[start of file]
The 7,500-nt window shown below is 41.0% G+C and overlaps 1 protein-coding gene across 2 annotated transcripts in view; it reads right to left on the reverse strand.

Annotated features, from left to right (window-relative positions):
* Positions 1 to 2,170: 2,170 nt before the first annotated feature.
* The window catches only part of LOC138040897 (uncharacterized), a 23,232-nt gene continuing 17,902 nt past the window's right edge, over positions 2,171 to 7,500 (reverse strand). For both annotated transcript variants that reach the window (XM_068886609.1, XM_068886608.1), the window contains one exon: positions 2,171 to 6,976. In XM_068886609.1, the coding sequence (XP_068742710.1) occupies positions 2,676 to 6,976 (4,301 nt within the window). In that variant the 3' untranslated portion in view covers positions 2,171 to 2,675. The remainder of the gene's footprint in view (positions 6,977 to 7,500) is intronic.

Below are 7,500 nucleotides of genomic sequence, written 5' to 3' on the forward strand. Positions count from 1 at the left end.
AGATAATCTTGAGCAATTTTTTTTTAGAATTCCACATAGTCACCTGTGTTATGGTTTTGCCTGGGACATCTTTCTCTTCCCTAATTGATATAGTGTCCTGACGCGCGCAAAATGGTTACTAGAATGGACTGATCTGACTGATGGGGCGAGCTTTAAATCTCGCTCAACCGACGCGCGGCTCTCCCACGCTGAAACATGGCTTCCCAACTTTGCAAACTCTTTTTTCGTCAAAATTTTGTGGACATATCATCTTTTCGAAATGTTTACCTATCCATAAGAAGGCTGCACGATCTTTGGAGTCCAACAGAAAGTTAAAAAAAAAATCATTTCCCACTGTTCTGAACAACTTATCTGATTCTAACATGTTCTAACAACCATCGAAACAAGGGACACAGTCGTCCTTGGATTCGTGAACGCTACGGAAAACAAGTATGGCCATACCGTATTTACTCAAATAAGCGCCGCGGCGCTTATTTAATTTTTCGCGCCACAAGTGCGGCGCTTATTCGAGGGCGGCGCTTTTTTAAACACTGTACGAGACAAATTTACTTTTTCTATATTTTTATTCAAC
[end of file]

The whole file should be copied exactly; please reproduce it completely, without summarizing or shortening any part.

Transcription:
The 7,500-nt window shown below is 41.0% G+C and overlaps 1 protein-coding gene across 2 annotated transcripts in view; it reads right to left on the reverse strand.

Annotated features, from left to right (window-relative positions):
* Positions 1 to 2,170: 2,170 nt before the first annotated feature.
* The window catches only part of LOC138040897 (uncharacterized), a 23,232-nt gene continuing 17,902 nt past the window's right edge, over positions 2,171 to 7,500 (reverse strand). For both annotated transcript variants that reach the window (XM_068886609.1, XM_068886608.1), the window contains one exon: positions 2,171 to 6,976. In XM_068886609.1, the coding sequence (XP_068742710.1) occupies positions 2,676 to 6,976 (4,301 nt within the window). In that variant the 3' untranslated portion in view covers positions 2,171 to 2,675. The remainder of the gene's footprint in view (positions 6,977 to 7,500) is intronic.

Below are 7,500 nucleotides of genomic sequence, written 5' to 3' on the forward strand. Positions count from 1 at the left end.
AGATAATCTTGAGCAATTTTTTTTTAGAATTCCACATAGTCACCTGTGTTATGGTTTTGCCTGGGACATCTTTCTCTTCCCTAATTGATATAGTGTCCTGACGCGCGCAAAATGGTTACTAGAATGGACTGATCTGACTGATGGGGCGAGCTTTAAATCTCGCTCAACCGACGCGCGGCTCTCCCACGCTGAAACATGGCTTCCCAACTTTGCAAACTCTTTTTTCGTCAAAATTTTGTGGACATATCATCTTTTCGAAATGTTTACCTATCCATAAGAAGGCTGCACGATCTTTGGAGTCCAACAGAAAGTTAAAAAAAAAATCATTTCCCACTGTTCTGAACAACTTATCTGATTCTAACATGTTCTAACAACCATCGAAACAAGGGACACAGTCGTCCTTGGATTCGTGAACGCTACGGAAAACAAGTATGGCCATACCGTATTTACTCAAATAAGCGCCGCGGCGCTTATTTAATTTTTCGCGCCACAAGTGCGGCGCTTATTCGAGGGCGGCGCTTTTTTAAACACTGTACGAGACAAATTTACTTTTTCTATATTTTTATTCAAC